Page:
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D-Backs Widen Lead

August 20, 2007 | By RotoRob | comment on this post
Backup infielder Augie Ojeda has even pitched in on the mound this year.
Things got so bad last Tuesday that Augie Ojeda wound up pitching an inning. (AP Photo/Paul Connors)

Since we last checked in with a report from just under two weeks ago, Arizona continues to roll, taking seven of its past 10, while NL West rivals the Padres and Dodgers each continue to spin their wheels. The upshot is that the Snakes have doubled their lead to four games over San Diego. And with under 40 games to go, things are looking pretty sweet for the Snakes.

The Diamondbacks get a glorious opportunity to keep the ball rolling this week with a struggling Brewers team in for a visit, a team that has completely collapsed since enjoying a very healthy lead atop the NL Central just a few weeks ago. That will be followed by a visit from a suddenly inconsistent, NL Central-leading Cubs club. Then, it’s out on the road for what should prove to be the season’s most important series – a four-game set in Petco against the Padres. By the end of August, this race could be all but over, or we could be in for a fantastic final month.

On Tuesday, things got so ugly in a 14-5 loss to the Fish, that back-up infielder Augie Ojeda was used on the mound. The veteran didn’t look out of place at all, tossing a three-up, three-down inning. This wasn’t the first time that Ojeda was pressed into relief duty; he tossed a shutout inning for the Triple-A Iowa Cubs last year. Considering he’s not doing much with the stick this year, perhaps he can extend his career as a reliever. Or not.

Byung-Hung Kim and Joe Kennedy sure didn’t last long with Arizona, getting hammered and quickly designated for assignment. Ah, right. So that’s why they were available on the waiver wire. In their place, Dustin Nippert came back up as did Jailen Peguero, the later for a very brief time, before being sent back down to make room for another starter (Yusmeiro Petit). In other transactions, Chad Tracy’s knee woes finally resulted in a DL stint. To take his place, and help pitch in with the outfield, Jeff Salazar was brought back from Triple-A Tucson.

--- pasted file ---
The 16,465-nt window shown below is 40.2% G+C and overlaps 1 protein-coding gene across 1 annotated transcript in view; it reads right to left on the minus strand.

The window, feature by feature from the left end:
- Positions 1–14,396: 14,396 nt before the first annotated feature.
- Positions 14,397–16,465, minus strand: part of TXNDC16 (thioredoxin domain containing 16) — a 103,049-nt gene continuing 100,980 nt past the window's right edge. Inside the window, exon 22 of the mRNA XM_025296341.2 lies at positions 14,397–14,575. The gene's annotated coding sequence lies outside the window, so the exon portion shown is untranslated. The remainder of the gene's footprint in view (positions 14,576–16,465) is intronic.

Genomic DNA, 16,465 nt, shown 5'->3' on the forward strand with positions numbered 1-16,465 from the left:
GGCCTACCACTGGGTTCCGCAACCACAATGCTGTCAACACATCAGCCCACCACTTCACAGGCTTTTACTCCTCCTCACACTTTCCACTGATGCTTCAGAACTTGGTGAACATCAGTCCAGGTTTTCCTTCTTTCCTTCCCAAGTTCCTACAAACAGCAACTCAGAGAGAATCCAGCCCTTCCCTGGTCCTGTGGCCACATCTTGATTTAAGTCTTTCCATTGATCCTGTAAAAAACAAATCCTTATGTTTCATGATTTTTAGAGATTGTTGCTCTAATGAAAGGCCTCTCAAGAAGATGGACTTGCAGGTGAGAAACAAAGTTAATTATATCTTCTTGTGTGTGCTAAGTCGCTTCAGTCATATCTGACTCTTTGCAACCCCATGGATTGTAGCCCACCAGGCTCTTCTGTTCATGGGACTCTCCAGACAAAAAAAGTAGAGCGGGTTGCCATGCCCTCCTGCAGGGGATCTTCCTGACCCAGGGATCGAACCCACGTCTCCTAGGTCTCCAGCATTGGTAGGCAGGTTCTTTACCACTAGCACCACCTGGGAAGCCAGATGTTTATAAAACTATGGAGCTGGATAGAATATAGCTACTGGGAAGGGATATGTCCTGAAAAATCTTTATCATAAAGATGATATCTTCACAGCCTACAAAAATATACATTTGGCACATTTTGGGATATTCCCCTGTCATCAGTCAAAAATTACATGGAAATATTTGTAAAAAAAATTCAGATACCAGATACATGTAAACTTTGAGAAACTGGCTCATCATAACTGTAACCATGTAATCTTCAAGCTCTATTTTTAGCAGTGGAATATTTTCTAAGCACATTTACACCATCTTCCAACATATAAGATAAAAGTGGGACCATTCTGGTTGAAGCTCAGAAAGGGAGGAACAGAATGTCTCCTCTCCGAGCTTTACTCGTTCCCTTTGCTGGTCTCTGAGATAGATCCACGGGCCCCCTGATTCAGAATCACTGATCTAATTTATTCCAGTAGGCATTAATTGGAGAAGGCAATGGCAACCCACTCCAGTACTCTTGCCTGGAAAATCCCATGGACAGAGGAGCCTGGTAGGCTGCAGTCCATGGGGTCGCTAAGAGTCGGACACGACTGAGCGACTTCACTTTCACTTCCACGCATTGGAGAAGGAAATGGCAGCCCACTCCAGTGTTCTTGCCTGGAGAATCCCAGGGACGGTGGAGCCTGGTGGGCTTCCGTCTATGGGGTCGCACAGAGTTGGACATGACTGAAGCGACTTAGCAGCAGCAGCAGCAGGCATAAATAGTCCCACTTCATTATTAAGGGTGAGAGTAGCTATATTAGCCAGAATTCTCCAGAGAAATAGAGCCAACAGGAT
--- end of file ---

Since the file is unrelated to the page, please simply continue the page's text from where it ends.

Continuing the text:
Chris Snyder is picking things up with hits in seven of his last eight games, going 10-for-29 with five runs, five doubles, two homers and eight RBI. A .317 mark in August and a .342 BA with four homers in 76 at-bats since the All-Star break has allowed Snyder to gain a bigger foothold in the catching job. I still have my reservations – he’s batting just .229 against righties and is not getting on base as often as he did last year – but Snyder has become a more patient hitter this season, and if he can continue putting up numbers like he has over the past few weeks, he may establish himself as a viable fantasy catcher heading into 2008.

By now you’ve obviously noticed that Brandon Webb is on a roll the likes of which don’t come around very often. Forty-two consecutive shutout frames? Three straight complete game shutouts? What is that? In his last six starts, he’s given up just 28 hits and three runs – two earned – in 48 innings, with eight walks and 39 strikeouts. This stretch has allowed Webb to lower his ERA almost eight-tenths of a run. Suddenly, he’s looking like he’s on track to defend his 2006 NL Cy Young Award. Webb leads the NL in innings pitched and complete games, ranks second in strikeouts, fourth in ERA, fifth in wins and eighth in WHIP – certainly better numbers than he compiled when he took home the hardware last year.

With three consecutive shutout innings covering 4 1/3 innings, Juan Cruz is continuing his fine season, pitching particularly well (2.57) since the All-Star break. He’s surrendered just two hits and two walks over this week’s stretch, striking out six. Cruz has been getting plenty of action out of the D-Back pen this year, and although he’s been more susceptible to the long ball, he’s really settled in since he’s been given a consistent role, after shuttling between the rotation and the bullpen last season. Overall, Cruz is 5-1 with a 3.06 ERA, and he’s limited righties to a microscopic .167 BA. I still believe he could close if given the opportunity, but for now, I’d like to see him work his way into a set-up gig.

After a solid July, Tony Clark is looking more like the 2006 version of himself these days, stuck in a 2-for-12 rut with three strikeouts and batting just .208 in August. Here’s a scary thought: his .192 BA against lefties is a massive improvement over what he did last year (.125).

Interesting factoid: 13 times this year, Arizona has surrendered 10 or more runs in a game and, in the games immediately following the bitch-slappings, they’ve won eight and lost just five. That’s a great sign that this team is able to bounce back quickly.

Eric Byrnes just keeps on rolling, hitting safely in his past four games (6-for-16 with two doubles, three RBI and three walks). He had slowed a bit this month, so it’s good to see him pick things up again. On Saturday, Byrnes reached the 70-RBI mark for the third time in his career, and while he’s striking out more often this year, who really cares? The dude is batting .300 with power and speed (fourth in the NL in swipes).

Stephen Drew enjoyed a two-hit, one-walk night on Tuesday, but as he is wont to do, he’s sucked since then, going 2-for-13. Drew showed signs of life in July, but has gone right back into the tank since, batting a mere .208 since the break and just .191 in August. We’ve got to be patient here; this is just his first full season, of course. And the Diamondbacks, to their credit, have stuck with him, but Drew continues to struggle to get on base often enough.

The complete report can be found here.

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